The 2014 science fiction film Transcendence featured a scientist who uploaded his consciousness into an AI program. Many people talk as though things like that are just around the corner. But industry pros say it isn’t really possible. Why not?
François Chollet, author of Keras, a framework for the Python deep learning language, offers a list of reasons, but starts by pointing to an underlying misconception: that a super-AI could be developed that would go on creating more super-AIs until something vastly more intelligent than a human being arises. He points out that such a process has not actually happened in the universe of which we have knowledge:
An overwhelming amount of evidence points to this simple fact: a single human brain, on its own, is not capable of designing a greater intelligence than itself. This is a purely empirical statement: out of billions of human brains that have come and gone, none has done so. Clearly, the intelligence of a single human, over a single lifetime, cannot design intelligence, or else, over billions of trials, it would have already occurred. François Chollet, “The impossibility of intelligence explosion” at Medium
If we cannot design an intelligence, why do we think we can design a machine that can design an intelligence? Chollet goes on to make several more general points, one of which is that the effects of most human intelligence depend on a background of civilization that provides us with the tools that enable us to express it:
In particular, there is no such thing as “general” intelligence. On an abstract level, we know this for a fact via the “no free lunch” theorem — stating that no problem-solving algorithm can outperform random chance across all possible problems. If intelligence is a problem-solving algorithm, then it can only be understood with respect to a specific problem. In a more concrete way, we can observe this empirically in that all intelligent systems we know are highly specialized. The intelligence of the AIs we build today is hyper specialized in extremely narrow tasks — like playing Go, or classifying images into 10,000 known categories. The intelligence of an octopus is specialized in the problem of being an octopus. The intelligence of a human is specialized in the problem of being human.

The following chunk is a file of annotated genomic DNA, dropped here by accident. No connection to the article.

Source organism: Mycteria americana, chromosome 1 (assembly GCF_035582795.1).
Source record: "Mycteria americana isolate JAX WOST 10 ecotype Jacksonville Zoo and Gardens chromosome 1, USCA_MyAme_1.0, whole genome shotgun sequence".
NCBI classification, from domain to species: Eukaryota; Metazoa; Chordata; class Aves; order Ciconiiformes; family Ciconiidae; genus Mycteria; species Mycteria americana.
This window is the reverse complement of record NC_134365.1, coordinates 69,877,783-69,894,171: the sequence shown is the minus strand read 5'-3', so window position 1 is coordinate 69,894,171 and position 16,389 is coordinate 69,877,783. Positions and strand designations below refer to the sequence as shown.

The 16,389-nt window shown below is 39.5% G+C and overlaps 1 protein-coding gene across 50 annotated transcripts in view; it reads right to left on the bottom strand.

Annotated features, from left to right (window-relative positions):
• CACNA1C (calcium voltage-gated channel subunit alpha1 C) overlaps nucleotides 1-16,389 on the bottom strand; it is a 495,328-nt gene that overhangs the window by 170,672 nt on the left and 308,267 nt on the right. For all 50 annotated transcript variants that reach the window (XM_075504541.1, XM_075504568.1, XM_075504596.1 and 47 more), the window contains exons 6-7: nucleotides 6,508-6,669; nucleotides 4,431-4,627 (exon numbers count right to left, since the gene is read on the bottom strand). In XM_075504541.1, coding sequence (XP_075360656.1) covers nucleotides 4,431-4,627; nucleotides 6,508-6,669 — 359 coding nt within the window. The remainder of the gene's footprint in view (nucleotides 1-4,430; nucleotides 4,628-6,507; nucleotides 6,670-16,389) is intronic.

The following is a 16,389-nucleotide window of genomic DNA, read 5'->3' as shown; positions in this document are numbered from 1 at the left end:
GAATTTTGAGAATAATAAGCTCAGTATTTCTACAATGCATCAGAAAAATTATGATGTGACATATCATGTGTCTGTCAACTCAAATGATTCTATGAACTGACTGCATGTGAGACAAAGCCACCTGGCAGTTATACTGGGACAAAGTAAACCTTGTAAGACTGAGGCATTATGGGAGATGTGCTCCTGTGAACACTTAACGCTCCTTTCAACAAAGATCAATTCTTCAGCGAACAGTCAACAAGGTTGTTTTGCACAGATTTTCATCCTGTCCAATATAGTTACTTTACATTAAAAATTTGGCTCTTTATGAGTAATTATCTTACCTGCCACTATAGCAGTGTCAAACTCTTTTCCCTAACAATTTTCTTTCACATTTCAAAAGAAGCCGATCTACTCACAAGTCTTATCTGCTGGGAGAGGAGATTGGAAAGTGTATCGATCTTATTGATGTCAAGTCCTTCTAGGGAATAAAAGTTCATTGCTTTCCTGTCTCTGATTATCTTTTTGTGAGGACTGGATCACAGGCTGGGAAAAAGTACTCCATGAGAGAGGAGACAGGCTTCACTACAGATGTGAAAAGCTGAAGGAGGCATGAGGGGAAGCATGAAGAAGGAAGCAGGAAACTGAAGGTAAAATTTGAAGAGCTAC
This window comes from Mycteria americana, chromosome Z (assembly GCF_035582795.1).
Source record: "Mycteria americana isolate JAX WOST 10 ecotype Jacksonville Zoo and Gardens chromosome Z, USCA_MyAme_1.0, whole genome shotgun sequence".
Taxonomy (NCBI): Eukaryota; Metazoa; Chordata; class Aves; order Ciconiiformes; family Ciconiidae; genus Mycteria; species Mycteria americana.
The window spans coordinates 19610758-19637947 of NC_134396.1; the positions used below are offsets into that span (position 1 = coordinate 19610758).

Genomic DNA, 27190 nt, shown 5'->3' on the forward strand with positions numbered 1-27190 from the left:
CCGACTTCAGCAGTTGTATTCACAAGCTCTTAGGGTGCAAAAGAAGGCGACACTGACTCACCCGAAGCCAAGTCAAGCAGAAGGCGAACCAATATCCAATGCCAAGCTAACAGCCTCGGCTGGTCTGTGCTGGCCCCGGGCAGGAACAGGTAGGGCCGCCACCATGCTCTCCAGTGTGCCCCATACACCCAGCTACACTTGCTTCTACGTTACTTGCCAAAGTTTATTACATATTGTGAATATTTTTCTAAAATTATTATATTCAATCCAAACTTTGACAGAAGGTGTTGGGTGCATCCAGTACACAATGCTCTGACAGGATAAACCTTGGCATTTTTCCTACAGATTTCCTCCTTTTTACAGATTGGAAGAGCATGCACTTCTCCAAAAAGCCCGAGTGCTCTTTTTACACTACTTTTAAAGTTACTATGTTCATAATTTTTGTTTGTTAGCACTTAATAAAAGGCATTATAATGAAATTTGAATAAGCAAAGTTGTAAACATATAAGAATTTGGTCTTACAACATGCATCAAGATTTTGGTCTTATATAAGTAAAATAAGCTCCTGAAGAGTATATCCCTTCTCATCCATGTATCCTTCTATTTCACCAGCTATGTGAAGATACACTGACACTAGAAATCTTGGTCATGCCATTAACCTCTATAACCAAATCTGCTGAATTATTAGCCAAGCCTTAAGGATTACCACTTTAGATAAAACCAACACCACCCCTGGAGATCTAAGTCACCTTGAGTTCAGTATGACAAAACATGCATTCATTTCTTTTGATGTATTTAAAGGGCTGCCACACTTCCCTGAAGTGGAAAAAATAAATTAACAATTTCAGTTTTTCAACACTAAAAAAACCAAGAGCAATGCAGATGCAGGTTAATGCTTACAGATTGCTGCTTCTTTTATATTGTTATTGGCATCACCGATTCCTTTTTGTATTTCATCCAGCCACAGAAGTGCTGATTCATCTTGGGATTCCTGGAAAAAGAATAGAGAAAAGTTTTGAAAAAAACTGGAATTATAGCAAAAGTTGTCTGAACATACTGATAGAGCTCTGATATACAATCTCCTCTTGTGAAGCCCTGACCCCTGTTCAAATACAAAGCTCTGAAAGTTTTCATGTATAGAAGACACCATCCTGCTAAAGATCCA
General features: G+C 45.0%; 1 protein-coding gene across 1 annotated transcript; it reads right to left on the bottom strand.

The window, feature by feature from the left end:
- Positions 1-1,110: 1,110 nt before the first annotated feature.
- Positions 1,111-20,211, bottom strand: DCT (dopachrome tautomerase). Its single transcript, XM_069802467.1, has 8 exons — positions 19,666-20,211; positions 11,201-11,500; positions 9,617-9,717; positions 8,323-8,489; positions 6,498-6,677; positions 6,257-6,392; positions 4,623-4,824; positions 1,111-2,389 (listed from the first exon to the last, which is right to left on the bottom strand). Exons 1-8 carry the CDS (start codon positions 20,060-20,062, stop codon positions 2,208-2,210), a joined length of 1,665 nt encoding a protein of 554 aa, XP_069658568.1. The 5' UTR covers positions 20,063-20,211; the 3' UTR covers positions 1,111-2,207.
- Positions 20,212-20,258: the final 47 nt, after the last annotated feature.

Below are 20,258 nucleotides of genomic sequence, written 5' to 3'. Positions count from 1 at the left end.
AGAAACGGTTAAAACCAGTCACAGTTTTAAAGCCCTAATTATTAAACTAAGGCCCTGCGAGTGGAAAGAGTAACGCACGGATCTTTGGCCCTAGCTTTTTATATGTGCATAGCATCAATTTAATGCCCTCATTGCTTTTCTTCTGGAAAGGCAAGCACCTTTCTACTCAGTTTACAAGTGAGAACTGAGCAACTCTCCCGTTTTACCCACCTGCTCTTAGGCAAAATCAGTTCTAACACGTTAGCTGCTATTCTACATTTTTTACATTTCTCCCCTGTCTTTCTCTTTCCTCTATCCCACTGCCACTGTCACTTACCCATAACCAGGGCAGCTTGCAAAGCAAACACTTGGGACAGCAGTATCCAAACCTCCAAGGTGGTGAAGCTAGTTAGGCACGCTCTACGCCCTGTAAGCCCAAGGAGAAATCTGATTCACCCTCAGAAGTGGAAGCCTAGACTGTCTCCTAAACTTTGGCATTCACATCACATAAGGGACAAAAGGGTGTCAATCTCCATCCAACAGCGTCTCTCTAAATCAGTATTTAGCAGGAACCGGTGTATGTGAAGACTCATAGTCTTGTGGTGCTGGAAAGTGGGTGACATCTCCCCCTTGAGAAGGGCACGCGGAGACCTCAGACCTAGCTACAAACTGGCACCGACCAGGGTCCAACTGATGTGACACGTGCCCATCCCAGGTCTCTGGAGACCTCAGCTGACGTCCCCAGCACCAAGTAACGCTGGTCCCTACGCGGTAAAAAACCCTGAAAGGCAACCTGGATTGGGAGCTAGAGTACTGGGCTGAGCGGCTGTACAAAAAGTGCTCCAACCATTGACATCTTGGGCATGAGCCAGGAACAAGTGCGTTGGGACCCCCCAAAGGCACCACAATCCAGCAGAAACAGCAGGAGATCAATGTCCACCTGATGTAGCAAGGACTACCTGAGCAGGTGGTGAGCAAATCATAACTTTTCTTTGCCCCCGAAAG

Intelligence is also subject to statistical laws that set boundaries on its scope:
This was first evidenced in Terman’s study, and later confirmed by others — for instance, an extensive 2006 metastudy by Strenze found a visible, if somewhat weak, correlation between IQ and socioeconomic success. So, a person with an IQ of 130 is statistically far more likely to succeed in navigating the problem of life than a person with an IQ of 70 — although this is never guaranteed at the individual level — but here’s the thing: this correlation breaks down after a certain point. There is no evidence that a person with an IQ of 170 is in any way more likely to achieve a greater impact in their field than a person with an IQ of 130. In fact, many of the most impactful scientists tend to have had IQs in the 120s or 130s — Feynman reported 126, James Watson, co-discoverer of DNA, 124 — which is exactly the same range as legions of mediocre scientists. At the same time, of the roughly 50,000 humans alive today who have astounding IQs of 170 or higher, how many will solve any problem a tenth as significant as Professor Watson?
François Chollet, “The impossibility of intelligence explosion” at Medium
Chollet believes that human intelligence will increase with the advance of civilization and of AI but at a linear pace, as is the case with other science achievements but that transcendence will remain the stuff of movies.
In remote antiquity, our ancestors believed that human-like intelligence could survive in, say, a fish or a tree; the concept survives in fairy tales and fantasy. One wonders whether some AI advocates have a similar view of human intelligence, that it is a transferable thing, as opposed to our human response to our environment.
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